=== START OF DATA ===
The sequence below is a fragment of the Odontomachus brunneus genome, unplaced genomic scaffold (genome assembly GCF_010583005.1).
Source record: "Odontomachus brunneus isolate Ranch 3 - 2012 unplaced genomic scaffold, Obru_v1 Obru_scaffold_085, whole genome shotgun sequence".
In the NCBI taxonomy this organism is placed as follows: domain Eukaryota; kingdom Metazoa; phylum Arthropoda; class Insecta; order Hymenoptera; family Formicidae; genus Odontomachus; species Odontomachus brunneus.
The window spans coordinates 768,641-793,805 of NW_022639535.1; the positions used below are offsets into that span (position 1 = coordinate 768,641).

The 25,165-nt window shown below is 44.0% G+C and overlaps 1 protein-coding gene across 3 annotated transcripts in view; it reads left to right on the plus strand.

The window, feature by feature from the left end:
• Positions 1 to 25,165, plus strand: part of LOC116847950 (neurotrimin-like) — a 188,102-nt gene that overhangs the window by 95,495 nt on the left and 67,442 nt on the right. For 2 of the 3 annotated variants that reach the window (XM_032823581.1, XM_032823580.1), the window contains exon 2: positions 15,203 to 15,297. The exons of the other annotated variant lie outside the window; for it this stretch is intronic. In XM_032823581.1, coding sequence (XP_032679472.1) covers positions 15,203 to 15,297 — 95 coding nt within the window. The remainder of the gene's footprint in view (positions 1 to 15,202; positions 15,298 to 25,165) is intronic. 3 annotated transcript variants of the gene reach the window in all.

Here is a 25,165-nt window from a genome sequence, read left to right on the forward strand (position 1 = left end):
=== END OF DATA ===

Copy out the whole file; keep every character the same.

The sequence below is a fragment of the Odontomachus brunneus genome, unplaced genomic scaffold (genome assembly GCF_010583005.1).
Source record: "Odontomachus brunneus isolate Ranch 3 - 2012 unplaced genomic scaffold, Obru_v1 Obru_scaffold_085, whole genome shotgun sequence".
In the NCBI taxonomy this organism is placed as follows: domain Eukaryota; kingdom Metazoa; phylum Arthropoda; class Insecta; order Hymenoptera; family Formicidae; genus Odontomachus; species Odontomachus brunneus.
The window spans coordinates 768,641-793,805 of NW_022639535.1; the positions used below are offsets into that span (position 1 = coordinate 768,641).

The 25,165-nt window shown below is 44.0% G+C and overlaps 1 protein-coding gene across 3 annotated transcripts in view; it reads left to right on the plus strand.

The window, feature by feature from the left end:
• Positions 1 to 25,165, plus strand: part of LOC116847950 (neurotrimin-like) — a 188,102-nt gene that overhangs the window by 95,495 nt on the left and 67,442 nt on the right. For 2 of the 3 annotated variants that reach the window (XM_032823581.1, XM_032823580.1), the window contains exon 2: positions 15,203 to 15,297. The exons of the other annotated variant lie outside the window; for it this stretch is intronic. In XM_032823581.1, coding sequence (XP_032679472.1) covers positions 15,203 to 15,297 — 95 coding nt within the window. The remainder of the gene's footprint in view (positions 1 to 15,202; positions 15,298 to 25,165) is intronic. 3 annotated transcript variants of the gene reach the window in all.

Here is a 25,165-nt window from a genome sequence, read left to right on the forward strand (position 1 = left end):